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The Evolution of Costly Mate Preferences II. The 'Handicap' Principle
Yoh Iwasa, Andrew Pomiankowski and Sean Nee
Vol. 45, No. 6 (Sep., 1991), pp. 1431-1442
Published by: Society for the Study of Evolution
Stable URL: http://www.jstor.org/stable/2409890
Page Count: 12
You can always find the topics here!Topics: Phenotypic traits, Disabilities, Viability, Mating behavior, Genetic mutation, Evolution, Ecological competition, Genetics, Sexual selection, Epistasis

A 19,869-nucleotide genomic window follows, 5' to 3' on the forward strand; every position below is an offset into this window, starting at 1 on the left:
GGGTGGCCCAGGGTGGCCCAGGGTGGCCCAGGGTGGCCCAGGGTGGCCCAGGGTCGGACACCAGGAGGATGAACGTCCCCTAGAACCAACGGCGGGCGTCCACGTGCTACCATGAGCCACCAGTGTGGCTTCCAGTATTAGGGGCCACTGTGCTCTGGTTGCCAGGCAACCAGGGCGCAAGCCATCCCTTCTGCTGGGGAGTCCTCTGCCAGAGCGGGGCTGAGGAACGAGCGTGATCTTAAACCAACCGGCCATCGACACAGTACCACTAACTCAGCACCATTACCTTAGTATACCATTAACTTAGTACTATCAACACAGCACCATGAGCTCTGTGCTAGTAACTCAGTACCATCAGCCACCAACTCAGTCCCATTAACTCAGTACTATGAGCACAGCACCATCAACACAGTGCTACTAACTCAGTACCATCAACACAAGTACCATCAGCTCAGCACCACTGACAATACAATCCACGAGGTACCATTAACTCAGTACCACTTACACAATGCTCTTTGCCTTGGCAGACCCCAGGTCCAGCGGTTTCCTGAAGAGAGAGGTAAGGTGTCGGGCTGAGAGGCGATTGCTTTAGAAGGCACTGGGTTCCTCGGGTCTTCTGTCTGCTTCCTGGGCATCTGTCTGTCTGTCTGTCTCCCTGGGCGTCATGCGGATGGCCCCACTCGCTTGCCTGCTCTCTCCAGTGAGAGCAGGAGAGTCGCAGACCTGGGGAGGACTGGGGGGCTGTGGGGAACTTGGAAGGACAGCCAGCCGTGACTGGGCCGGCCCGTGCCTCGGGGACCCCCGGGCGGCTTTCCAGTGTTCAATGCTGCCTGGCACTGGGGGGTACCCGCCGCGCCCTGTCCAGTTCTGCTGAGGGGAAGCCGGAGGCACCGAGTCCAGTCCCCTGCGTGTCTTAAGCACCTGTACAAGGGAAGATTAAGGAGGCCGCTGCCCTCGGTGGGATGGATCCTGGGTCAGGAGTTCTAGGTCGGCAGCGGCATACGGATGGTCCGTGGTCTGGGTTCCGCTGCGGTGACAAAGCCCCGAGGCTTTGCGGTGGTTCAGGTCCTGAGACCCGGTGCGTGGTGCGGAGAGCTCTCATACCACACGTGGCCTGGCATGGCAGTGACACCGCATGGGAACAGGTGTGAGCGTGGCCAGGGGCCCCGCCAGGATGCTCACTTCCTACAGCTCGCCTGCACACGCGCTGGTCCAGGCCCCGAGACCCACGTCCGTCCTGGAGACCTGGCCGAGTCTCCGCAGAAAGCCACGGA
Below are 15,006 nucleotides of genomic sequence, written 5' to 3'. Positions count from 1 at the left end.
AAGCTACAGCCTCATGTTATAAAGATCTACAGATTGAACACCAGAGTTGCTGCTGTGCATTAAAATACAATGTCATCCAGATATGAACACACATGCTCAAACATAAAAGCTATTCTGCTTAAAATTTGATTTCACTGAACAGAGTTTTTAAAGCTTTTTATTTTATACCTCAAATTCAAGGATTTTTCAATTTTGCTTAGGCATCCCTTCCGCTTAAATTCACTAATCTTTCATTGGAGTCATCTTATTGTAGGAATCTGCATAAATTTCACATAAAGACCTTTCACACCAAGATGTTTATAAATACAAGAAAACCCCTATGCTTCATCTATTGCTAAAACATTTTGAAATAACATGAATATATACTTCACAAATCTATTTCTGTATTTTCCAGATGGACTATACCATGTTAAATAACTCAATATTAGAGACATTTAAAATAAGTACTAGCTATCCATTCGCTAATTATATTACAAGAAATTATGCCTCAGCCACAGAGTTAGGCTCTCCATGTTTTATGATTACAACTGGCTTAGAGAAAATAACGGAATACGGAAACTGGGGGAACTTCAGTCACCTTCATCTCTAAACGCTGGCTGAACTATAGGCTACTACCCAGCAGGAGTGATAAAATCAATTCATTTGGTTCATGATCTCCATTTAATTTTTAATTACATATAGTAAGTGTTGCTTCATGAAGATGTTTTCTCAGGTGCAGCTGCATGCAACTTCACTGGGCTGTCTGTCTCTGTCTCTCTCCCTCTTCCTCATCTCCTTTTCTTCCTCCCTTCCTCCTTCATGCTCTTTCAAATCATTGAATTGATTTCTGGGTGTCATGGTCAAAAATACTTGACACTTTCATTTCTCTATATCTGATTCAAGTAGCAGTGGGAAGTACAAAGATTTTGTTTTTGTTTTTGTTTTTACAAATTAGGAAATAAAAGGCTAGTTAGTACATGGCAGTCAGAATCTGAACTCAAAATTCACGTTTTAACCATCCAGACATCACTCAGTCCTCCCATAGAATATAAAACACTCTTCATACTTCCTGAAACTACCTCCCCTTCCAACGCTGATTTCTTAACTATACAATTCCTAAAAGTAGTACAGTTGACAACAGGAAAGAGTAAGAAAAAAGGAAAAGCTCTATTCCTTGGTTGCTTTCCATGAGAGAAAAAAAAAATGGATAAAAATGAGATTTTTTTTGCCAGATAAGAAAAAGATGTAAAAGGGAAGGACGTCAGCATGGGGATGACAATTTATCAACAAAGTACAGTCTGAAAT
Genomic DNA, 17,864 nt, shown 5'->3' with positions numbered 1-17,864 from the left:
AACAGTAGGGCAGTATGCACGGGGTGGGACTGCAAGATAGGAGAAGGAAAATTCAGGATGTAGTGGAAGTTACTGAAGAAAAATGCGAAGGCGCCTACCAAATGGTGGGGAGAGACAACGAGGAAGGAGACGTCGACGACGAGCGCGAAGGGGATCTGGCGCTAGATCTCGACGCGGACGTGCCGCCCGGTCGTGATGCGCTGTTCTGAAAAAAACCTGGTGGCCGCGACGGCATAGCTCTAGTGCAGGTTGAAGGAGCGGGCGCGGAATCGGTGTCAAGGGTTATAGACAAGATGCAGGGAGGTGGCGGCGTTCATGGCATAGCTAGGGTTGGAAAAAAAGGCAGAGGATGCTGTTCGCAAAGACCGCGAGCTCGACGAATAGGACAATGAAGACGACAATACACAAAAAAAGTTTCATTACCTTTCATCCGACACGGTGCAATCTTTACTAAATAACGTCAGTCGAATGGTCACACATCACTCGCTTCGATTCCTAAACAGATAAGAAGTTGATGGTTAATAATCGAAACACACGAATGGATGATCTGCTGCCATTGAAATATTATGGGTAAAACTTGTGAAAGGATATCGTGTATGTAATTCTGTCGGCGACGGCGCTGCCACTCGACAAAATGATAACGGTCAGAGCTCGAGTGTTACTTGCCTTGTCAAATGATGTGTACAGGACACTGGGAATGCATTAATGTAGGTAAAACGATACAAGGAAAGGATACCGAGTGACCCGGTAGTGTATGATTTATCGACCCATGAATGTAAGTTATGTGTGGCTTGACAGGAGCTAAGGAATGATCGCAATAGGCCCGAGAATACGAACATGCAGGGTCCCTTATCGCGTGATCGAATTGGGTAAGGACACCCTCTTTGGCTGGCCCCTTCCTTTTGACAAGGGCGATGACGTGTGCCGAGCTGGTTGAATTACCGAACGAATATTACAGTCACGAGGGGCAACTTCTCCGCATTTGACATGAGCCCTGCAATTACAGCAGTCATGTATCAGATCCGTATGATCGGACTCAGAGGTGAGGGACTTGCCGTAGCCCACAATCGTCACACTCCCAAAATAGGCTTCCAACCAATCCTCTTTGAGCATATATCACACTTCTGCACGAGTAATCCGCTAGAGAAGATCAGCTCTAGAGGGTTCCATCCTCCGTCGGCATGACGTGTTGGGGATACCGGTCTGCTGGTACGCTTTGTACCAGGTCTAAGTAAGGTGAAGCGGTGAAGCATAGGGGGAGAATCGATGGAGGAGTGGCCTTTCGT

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We use a general additive quantitative genetic model to study the evolution of costly female mate choice by the "handicap" principle. Two necessary conditions must be satisfied for costly preference to evolve. The conditions are (i) biased mutation pressure on viability and (ii) a direct relationship between the degree of expression of the male mating character and viability. These two conditions explain the success and failure of previous models of the "handicap" principle. Our model also applies to other sources of fitness variation like migration and host-parasite coevolution, which cause effects equivalent to biased mutation.
Evolution © 1991 Society for the Study of Evolution